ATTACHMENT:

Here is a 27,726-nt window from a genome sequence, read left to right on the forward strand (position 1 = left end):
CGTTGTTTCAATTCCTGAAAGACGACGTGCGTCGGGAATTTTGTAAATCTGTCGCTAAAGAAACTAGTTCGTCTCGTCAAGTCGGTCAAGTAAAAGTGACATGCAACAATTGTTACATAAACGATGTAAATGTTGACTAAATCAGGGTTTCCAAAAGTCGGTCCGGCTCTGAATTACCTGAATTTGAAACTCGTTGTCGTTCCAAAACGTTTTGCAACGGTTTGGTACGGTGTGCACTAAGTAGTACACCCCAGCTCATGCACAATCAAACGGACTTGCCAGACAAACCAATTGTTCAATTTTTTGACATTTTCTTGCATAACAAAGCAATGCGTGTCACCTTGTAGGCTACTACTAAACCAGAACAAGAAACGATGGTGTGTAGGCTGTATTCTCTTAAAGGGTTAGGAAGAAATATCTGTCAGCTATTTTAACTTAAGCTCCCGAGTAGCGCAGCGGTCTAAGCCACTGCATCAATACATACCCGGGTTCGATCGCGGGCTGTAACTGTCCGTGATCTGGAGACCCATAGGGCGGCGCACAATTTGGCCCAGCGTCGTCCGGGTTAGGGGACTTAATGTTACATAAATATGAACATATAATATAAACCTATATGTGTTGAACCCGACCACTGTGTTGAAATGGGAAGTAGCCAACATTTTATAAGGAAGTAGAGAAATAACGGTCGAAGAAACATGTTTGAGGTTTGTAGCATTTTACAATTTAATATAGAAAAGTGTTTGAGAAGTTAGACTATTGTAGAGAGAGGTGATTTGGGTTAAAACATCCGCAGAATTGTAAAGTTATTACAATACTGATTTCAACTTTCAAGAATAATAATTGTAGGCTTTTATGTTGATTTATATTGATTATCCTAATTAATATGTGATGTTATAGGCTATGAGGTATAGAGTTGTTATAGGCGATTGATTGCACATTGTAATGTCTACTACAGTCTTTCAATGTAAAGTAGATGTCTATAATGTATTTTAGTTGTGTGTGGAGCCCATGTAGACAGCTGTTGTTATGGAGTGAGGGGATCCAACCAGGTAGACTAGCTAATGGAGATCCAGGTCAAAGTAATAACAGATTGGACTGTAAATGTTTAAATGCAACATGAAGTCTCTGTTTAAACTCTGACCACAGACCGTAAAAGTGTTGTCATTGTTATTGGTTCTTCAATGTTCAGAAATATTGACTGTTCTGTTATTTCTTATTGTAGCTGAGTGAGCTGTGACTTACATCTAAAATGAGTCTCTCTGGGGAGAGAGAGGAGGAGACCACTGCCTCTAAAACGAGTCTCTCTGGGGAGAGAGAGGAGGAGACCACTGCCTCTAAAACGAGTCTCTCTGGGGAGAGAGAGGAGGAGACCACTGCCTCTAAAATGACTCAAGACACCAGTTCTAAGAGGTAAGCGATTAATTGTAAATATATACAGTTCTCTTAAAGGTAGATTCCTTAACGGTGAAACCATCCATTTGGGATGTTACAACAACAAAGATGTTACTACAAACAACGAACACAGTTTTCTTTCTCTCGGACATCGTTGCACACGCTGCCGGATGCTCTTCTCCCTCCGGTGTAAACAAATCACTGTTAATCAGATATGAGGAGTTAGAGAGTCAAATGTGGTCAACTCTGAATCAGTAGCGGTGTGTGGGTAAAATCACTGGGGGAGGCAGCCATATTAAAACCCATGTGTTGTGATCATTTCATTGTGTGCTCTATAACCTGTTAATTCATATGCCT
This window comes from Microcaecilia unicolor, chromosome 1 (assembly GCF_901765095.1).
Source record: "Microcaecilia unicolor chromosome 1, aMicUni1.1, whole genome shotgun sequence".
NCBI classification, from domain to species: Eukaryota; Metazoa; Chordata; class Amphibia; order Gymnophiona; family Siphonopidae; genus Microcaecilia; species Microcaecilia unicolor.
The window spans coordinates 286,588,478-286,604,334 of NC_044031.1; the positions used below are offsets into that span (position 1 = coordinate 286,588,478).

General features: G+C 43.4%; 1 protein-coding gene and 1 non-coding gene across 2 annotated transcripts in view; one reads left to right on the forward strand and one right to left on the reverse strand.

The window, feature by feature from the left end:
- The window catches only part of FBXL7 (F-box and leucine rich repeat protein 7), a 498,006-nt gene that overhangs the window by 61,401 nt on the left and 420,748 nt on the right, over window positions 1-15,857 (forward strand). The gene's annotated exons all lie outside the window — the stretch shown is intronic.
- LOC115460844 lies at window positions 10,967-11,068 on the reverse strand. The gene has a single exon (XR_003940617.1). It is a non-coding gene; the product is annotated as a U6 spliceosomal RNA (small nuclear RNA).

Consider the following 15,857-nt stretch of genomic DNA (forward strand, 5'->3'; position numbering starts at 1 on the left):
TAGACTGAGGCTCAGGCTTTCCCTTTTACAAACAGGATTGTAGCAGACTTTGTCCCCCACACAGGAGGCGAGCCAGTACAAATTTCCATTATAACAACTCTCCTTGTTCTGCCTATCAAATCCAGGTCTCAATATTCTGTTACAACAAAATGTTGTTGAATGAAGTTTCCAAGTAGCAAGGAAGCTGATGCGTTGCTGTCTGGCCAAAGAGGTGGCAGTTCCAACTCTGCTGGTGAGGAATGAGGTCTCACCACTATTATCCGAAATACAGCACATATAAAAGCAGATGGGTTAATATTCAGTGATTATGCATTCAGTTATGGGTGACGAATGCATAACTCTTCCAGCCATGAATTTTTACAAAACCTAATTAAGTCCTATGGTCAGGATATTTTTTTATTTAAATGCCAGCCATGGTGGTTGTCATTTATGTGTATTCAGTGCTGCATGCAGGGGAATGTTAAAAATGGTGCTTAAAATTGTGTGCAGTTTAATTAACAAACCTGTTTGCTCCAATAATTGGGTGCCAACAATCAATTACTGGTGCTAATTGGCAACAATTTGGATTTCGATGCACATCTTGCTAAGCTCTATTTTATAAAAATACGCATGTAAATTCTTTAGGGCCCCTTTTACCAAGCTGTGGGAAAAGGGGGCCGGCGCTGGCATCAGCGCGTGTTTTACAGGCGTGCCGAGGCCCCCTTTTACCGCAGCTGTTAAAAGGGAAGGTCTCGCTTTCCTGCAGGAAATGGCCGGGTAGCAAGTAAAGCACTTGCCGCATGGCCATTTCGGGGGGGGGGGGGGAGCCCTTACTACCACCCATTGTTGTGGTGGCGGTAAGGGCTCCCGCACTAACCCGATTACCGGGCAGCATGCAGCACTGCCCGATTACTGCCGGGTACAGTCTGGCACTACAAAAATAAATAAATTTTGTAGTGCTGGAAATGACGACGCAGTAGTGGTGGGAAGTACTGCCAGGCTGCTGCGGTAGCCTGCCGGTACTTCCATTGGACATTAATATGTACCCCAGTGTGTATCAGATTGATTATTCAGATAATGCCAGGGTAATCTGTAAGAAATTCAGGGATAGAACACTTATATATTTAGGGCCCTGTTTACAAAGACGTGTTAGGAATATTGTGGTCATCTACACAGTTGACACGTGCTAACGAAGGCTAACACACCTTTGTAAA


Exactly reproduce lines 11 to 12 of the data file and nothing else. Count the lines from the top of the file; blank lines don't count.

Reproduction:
Consider the following 15,857-nt stretch of genomic DNA (forward strand, 5'->3'; position numbering starts at 1 on the left):
TAGACTGAGGCTCAGGCTTTCCCTTTTACAAACAGGATTGTAGCAGACTTTGTCCCCCACACAGGAGGCGAGCCAGTACAAATTTCCATTATAACAACTCTCCTTGTTCTGCCTATCAAATCCAGGTCTCAATATTCTGTTACAACAAAATGTTGTTGAATGAAGTTTCCAAGTAGCAAGGAAGCTGATGCGTTGCTGTCTGGCCAAAGAGGTGGCAGTTCCAACTCTGCTGGTGAGGAATGAGGTCTCACCACTATTATCCGAAATACAGCACATATAAAAGCAGATGGGTTAATATTCAGTGATTATGCATTCAGTTATGGGTGACGAATGCATAACTCTTCCAGCCATGAATTTTTACAAAACCTAATTAAGTCCTATGGTCAGGATATTTTTTTATTTAAATGCCAGCCATGGTGGTTGTCATTTATGTGTATTCAGTGCTGCATGCAGGGGAATGTTAAAAATGGTGCTTAAAATTGTGTGCAGTTTAATTAACAAACCTGTTTGCTCCAATAATTGGGTGCCAACAATCAATTACTGGTGCTAATTGGCAACAATTTGGATTTCGATGCACATCTTGCTAAGCTCTATTTTATAAAAATACGCATGTAAATTCTTTAGGGCCCCTTTTACCAAGCTGTGGGAAAAGGGGGCCGGCGCTGGCATCAGCGCGTGTTTTACAGGCGTGCCGAGGCCCCCTTTTACCGCAGCTGTTAAAAGGGAAGGTCTCGCTTTCCTGCAGGAAATGGCCGGGTAGCAAGTAAAGCACTTGCCGCATGGCCATTTCGGGGGGGGGGGGGGAGCCCTTACTACCACCCATTGTTGTGGTGGCGGTAAGGGCTCCCGCACTAACCCGATTACCGGGCAGCATGCAGCACTGCCCGATTACTGCCGGGTACAGTCTGGCACTACAAAAATAAATAAATTTTGTAGTGCTGGAAATGACGACGCAGTAGTGGTGGGAAGTACTGCCAGGCTGCTGCGGTAGCCTGCCGGTACTTCCATTGGACATTAATATGTACCCCAGTGTGTATCAGATTGATTATTCAGATAATGCCAGGGTAATCTGTAAGAAATTCAGGGATAGAACACTTATATATTTAGGGCCCTGTTTACAAAGACGTGTTAGGAATATTGTGGTCATCTACACAGTTGACACGTGCTAACGAAGGCTAACACACCTTTGTAAA